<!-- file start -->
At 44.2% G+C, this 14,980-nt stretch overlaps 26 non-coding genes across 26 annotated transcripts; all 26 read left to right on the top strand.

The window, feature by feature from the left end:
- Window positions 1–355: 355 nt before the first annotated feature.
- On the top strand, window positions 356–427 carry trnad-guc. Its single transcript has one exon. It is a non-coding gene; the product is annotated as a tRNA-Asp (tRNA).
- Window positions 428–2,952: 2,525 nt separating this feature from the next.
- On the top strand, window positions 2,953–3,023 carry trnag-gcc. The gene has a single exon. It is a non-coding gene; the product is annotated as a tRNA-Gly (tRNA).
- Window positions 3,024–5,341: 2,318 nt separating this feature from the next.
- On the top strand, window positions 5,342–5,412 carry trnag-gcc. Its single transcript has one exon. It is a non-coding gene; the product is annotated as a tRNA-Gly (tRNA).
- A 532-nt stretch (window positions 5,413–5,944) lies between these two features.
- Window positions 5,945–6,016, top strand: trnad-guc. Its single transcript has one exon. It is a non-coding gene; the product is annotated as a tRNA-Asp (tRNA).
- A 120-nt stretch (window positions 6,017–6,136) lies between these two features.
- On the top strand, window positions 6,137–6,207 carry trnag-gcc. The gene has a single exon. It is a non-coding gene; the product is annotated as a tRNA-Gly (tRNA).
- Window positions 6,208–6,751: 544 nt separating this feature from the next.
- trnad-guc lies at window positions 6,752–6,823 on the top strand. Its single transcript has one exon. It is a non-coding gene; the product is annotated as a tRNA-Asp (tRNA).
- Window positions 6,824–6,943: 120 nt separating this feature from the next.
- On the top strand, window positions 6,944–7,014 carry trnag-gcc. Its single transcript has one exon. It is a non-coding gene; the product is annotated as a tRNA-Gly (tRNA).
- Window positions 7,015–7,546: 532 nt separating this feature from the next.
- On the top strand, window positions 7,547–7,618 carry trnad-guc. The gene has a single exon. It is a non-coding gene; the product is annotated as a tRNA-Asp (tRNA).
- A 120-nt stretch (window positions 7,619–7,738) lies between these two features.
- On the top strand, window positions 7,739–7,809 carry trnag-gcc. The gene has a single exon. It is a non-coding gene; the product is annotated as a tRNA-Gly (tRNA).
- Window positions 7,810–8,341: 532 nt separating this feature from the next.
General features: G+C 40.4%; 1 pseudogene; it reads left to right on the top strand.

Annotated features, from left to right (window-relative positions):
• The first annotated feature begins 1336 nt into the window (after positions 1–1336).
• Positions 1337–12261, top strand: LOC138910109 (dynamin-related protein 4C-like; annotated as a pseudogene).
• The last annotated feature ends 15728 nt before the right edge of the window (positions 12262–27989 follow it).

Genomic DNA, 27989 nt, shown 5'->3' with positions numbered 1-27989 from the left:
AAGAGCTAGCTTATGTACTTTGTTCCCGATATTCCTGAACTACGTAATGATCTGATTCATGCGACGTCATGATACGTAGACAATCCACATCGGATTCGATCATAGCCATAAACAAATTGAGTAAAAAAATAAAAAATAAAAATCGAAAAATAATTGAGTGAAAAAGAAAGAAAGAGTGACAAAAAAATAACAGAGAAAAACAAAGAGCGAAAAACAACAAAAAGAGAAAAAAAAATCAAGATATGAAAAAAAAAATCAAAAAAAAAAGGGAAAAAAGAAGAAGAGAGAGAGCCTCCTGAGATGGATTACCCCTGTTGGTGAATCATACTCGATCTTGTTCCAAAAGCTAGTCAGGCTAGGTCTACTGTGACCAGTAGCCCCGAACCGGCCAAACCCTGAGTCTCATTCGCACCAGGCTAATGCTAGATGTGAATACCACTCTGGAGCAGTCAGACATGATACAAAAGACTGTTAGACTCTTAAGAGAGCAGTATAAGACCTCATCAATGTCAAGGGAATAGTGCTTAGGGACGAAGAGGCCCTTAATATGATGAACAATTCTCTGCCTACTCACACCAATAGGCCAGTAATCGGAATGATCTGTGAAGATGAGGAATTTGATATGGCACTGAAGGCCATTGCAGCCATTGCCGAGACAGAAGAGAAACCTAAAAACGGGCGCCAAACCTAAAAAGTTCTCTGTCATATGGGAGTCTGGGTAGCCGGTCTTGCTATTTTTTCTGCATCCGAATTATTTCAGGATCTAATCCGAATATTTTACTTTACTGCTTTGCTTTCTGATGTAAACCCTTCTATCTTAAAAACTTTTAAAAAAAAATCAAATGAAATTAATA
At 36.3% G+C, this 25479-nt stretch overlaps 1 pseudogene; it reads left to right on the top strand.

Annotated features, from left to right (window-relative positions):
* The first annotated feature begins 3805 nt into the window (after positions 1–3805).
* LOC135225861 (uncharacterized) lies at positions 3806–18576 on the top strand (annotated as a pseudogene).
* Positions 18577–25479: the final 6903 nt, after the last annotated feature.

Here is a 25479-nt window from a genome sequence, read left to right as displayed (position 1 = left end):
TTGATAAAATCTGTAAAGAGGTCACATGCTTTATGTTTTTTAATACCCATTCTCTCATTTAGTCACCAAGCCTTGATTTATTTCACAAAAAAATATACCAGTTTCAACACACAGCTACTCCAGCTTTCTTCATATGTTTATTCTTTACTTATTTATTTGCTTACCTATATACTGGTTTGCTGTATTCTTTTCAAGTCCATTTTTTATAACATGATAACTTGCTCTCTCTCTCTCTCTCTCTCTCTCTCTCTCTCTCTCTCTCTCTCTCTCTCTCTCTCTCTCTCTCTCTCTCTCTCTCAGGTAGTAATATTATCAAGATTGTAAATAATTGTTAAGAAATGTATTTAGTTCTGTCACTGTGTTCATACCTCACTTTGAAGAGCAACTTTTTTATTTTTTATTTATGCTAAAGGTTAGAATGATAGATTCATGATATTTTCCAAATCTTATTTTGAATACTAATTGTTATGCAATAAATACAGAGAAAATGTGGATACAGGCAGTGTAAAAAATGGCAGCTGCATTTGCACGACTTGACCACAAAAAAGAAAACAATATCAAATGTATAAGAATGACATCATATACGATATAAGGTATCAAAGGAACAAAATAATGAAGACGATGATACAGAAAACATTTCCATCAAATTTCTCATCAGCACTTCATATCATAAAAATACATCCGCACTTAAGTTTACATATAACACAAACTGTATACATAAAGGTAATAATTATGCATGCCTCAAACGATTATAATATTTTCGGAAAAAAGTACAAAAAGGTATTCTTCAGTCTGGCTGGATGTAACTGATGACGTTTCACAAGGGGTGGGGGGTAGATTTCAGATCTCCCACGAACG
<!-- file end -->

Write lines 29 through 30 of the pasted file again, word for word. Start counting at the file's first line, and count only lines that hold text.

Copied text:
At 36.3% G+C, this 25479-nt stretch overlaps 1 pseudogene; it reads left to right on the top strand.

Annotated features, from left to right (window-relative positions):